Amid an expanse of undulating Iowa farmland and Catholic and Lutheran churches, the town of Elkader bears the name of a Muslim hero.
Abd el-Kader was renowned in the 19th century for leading Algeria’s fight for independence and protecting non-Muslims from persecution. Even Abraham Lincoln extolled him.
This weekend, for the fifth year in a row, Elkader will welcome a delegation of Arab dignitaries to celebrate this rare lifeline of tolerance, spanning continents and centuries, reports the New York Times.
Algeria’s ambassador to the United States participates annually in the Abdelkader Education Project forum, standing with other participants — and the Iowans who organize the event — as an affirmation of friendship between the U.S. and Islam.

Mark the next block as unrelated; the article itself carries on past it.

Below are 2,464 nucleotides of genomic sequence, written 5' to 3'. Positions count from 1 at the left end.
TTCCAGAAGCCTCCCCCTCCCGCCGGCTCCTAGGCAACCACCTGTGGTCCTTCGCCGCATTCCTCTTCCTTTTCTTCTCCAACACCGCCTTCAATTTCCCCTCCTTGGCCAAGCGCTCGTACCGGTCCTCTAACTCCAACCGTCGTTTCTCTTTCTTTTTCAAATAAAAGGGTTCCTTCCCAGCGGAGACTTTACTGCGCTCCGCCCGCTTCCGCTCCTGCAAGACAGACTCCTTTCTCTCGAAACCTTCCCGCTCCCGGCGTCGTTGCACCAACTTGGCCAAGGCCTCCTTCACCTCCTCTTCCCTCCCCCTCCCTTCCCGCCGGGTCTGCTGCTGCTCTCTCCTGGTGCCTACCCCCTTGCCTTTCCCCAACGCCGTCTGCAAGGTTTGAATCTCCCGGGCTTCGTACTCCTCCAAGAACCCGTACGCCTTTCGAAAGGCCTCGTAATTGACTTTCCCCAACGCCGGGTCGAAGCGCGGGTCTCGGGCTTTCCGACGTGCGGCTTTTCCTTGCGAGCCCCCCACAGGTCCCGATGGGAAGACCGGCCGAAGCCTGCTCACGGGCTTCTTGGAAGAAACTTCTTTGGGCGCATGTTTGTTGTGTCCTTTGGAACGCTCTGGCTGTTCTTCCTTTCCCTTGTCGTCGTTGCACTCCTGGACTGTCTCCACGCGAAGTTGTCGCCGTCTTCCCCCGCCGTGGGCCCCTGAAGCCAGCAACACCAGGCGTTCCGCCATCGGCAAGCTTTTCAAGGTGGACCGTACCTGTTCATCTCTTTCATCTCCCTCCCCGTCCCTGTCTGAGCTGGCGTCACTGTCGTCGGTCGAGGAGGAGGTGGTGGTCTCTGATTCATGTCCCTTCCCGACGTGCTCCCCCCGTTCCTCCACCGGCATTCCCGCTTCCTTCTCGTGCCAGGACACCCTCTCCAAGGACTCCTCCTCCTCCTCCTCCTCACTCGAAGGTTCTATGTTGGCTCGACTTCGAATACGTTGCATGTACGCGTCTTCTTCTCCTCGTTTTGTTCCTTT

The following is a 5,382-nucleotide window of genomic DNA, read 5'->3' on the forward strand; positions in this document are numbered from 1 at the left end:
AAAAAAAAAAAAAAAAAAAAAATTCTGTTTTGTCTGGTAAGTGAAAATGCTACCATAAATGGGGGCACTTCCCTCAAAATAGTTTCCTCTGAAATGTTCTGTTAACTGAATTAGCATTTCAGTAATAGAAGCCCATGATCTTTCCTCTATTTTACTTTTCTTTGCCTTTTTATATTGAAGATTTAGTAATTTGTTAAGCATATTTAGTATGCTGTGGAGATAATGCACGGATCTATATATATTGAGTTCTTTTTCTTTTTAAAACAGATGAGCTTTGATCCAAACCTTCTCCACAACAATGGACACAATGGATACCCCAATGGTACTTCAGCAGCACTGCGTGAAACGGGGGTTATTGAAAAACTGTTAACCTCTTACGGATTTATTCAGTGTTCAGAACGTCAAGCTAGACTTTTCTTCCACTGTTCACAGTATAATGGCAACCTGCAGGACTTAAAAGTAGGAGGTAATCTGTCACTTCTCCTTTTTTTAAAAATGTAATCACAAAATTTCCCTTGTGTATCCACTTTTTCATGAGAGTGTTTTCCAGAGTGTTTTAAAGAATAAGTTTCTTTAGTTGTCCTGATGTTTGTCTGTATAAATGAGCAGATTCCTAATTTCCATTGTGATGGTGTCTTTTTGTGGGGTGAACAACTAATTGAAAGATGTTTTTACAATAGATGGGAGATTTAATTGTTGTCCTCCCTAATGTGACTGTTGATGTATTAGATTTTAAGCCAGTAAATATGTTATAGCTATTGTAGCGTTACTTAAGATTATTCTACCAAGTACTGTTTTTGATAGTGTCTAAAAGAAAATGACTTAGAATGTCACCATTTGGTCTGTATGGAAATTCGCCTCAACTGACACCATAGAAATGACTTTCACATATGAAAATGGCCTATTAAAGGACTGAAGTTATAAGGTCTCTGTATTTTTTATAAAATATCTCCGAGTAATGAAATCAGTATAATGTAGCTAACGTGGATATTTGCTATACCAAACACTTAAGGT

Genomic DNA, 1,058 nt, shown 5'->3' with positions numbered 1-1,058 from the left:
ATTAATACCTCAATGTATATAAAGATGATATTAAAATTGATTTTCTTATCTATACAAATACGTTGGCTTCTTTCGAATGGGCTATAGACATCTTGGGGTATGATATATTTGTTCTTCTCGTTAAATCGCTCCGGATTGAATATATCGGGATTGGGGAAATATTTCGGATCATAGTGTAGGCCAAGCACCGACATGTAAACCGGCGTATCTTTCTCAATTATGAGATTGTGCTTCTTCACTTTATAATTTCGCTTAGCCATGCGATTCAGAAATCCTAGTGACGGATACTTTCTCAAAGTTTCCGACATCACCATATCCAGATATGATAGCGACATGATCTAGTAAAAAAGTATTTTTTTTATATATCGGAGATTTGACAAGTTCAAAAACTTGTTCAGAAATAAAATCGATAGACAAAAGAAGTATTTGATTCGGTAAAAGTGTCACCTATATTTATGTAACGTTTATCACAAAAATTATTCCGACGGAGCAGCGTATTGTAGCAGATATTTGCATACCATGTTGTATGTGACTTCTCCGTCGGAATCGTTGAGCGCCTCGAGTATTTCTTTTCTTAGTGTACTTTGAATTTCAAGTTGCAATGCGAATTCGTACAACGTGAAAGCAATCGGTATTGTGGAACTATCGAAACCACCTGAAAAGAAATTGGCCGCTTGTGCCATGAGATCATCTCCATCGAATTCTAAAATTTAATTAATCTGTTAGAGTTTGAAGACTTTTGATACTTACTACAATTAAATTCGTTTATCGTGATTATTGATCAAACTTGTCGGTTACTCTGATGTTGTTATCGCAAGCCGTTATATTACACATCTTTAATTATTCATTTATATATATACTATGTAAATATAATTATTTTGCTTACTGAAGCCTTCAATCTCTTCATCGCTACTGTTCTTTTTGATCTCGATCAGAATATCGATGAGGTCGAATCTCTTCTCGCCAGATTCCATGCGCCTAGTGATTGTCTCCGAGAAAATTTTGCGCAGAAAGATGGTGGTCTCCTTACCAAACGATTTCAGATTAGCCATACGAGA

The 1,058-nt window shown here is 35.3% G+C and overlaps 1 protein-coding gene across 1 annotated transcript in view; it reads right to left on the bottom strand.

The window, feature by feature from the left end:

The project’s website states its goal as renewing public awareness of a great personality who possessed many needed qualities in short supply today:
- Abdelkader’s intervention in Syria to save the lives of hundreds of Levantine Christians was an act of defiance that won him the respect of former enemies and allies alike.
- He was a man of civility, compassion, zest for learning, moral courage and self-restraint.
- The nineteenth-century Arab Muslim scholar-soldier-statesman and humanitarian was admired by President Lincoln, Queen Victoria and Pope Pius IX.
“The emir was respected from the Missouri Territory to Moscow to Mecca,” the website continues. “Upon his death in 1883, The New York Times eulogized, ‘The nobility of his character won him the admiration of the world… He was one of the few great men of the century.'”
(READ the story in the New York Times)